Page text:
Medieval Kyoto in East Asia: Exploring the nexus of material culture, literature, and performance
24-27 June 2016
Dōshisha University, Kyoto
Panel Abstract (All abstracts)
|Paul Atkins, University of Washington (USA)|
Matthew Stavros, University of Sydney (Australia) (chair)
Akiko Takeuchi, Hosei University (Japan)
Molly Vallor, Meiji Gakuin University (Japan)
Political stability and renewed contact with the continent catalyzed a burst of cultural and religious activity in Japan during the century after about 1380. Based in the imperial capital of Kyoto, successive shoguns of the Ashikaga military regime energetically patronized artists, architects, monks, and performers who together contributed to the creation of a cluster of cultural production that today represents a “high medieval” era. This panel brings together specialists from three continents to examine the material culture, literature, and performing arts of this remarkably efflorescent moment to shed light on Kyoto’s critical place within the East Asian cultural and diplomatic sphere.
In the sermons of the eminent monk Musō Soseki, Molly Vallor uncovers a deeply political agenda for the construction of the Rinzai Zen monastery of Tenryūji. Paul Atkins further probes the nexus of religion, poetry, and diplomacy in the career of Zekkai Chūshin, a ranking Rinzai cleric, celebrated man of letters, and diplomatic aide to the Ashikaga shogunate. Akiko Takeuchi examines the profile of the semi-legendary Empress Jingu in Zeami’s noh play Hakozaki to identify a delicate compromise between the writer’s impulse to advance the genre’s aesthetic agenda while also satisfying the political concerns of his powerful shogunal patrons. Finally, Matthew Stavros uses textual, pictorial, and archeological evidence to demonstrate that the Kitayama Villa of Ashikaga Yoshimitsu (home of the Golden Pavilion) was a vast temple-palace complex with a plan and architectural infrastructure resembling a Chinese-style imperial capital in miniature.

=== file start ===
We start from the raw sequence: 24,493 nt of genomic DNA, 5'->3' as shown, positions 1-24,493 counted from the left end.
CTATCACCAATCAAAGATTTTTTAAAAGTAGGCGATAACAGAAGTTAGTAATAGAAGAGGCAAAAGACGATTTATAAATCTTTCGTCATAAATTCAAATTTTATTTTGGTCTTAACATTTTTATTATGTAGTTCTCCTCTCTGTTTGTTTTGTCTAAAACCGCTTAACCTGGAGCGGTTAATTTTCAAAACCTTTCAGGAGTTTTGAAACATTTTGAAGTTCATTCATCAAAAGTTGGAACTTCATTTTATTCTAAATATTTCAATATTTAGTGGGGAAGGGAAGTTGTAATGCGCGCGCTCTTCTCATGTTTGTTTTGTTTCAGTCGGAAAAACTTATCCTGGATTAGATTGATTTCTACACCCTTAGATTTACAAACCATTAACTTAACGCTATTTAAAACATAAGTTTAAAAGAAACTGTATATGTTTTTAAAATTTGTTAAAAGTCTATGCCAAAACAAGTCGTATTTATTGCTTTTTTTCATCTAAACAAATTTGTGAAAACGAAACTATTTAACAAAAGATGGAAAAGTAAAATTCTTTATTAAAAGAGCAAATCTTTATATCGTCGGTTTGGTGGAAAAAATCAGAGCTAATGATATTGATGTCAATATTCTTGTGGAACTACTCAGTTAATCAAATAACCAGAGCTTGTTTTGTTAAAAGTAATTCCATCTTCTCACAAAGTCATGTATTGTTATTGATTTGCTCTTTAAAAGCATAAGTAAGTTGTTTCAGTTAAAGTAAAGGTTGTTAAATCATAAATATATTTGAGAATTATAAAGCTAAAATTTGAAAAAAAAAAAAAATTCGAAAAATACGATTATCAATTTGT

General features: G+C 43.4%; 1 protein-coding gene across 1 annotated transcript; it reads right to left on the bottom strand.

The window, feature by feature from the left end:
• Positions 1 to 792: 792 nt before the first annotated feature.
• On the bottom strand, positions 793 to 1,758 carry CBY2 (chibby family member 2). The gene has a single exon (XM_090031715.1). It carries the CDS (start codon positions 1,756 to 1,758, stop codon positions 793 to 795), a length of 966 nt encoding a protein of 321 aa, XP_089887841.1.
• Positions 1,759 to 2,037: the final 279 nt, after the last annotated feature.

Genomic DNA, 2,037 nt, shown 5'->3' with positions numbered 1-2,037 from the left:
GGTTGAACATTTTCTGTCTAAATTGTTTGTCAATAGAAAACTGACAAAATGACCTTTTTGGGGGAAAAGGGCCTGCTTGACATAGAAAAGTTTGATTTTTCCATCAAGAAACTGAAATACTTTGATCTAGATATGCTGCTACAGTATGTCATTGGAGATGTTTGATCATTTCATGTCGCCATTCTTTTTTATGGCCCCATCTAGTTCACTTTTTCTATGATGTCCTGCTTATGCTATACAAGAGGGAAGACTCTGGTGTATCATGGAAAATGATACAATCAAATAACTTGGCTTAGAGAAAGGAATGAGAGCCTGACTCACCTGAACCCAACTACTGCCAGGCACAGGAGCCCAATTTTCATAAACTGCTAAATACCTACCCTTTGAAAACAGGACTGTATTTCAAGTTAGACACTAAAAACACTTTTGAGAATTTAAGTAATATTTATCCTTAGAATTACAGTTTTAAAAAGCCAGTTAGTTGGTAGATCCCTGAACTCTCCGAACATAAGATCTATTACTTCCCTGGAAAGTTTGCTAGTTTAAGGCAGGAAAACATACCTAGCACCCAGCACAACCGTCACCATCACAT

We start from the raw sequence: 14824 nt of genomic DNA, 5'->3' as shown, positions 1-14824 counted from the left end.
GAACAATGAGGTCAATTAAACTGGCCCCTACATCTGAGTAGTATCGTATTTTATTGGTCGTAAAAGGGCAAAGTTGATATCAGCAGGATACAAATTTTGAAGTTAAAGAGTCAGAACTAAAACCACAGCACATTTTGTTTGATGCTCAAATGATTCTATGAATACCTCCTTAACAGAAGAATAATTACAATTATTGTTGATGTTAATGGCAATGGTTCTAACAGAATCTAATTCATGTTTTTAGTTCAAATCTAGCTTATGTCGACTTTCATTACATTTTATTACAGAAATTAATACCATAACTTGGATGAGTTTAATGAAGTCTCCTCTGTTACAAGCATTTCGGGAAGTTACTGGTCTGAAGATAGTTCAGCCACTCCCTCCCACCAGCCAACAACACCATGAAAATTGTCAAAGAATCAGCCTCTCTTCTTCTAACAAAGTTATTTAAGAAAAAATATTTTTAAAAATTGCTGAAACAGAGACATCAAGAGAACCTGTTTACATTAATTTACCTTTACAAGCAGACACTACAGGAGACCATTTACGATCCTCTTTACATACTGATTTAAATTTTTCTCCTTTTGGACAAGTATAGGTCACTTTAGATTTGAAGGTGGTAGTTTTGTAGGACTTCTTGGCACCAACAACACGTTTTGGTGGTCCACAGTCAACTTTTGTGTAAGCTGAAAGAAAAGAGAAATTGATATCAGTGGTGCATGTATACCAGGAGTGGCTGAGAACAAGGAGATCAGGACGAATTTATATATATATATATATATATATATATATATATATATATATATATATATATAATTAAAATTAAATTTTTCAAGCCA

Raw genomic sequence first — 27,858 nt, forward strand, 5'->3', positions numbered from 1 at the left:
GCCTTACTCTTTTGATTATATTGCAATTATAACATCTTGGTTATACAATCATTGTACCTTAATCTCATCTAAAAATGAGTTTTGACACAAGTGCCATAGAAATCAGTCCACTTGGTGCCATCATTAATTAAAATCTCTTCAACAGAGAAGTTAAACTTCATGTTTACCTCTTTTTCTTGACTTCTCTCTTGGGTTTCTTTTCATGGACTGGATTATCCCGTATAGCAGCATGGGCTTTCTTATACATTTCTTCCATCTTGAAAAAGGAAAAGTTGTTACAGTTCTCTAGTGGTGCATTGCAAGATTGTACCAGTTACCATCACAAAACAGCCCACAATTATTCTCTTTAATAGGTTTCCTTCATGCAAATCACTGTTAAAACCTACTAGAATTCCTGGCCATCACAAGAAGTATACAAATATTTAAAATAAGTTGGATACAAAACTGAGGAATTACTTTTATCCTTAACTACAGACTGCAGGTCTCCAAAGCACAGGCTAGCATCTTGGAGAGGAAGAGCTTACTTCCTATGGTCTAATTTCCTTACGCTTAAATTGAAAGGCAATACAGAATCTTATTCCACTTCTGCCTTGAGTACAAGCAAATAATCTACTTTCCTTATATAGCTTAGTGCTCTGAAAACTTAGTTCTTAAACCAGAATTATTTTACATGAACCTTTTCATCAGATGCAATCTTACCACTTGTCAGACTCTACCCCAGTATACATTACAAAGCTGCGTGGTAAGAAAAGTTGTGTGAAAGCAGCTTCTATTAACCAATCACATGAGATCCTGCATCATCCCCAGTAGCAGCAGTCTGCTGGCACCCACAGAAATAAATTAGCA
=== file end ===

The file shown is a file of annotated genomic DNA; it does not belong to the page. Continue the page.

Individual Abstracts are accessible here.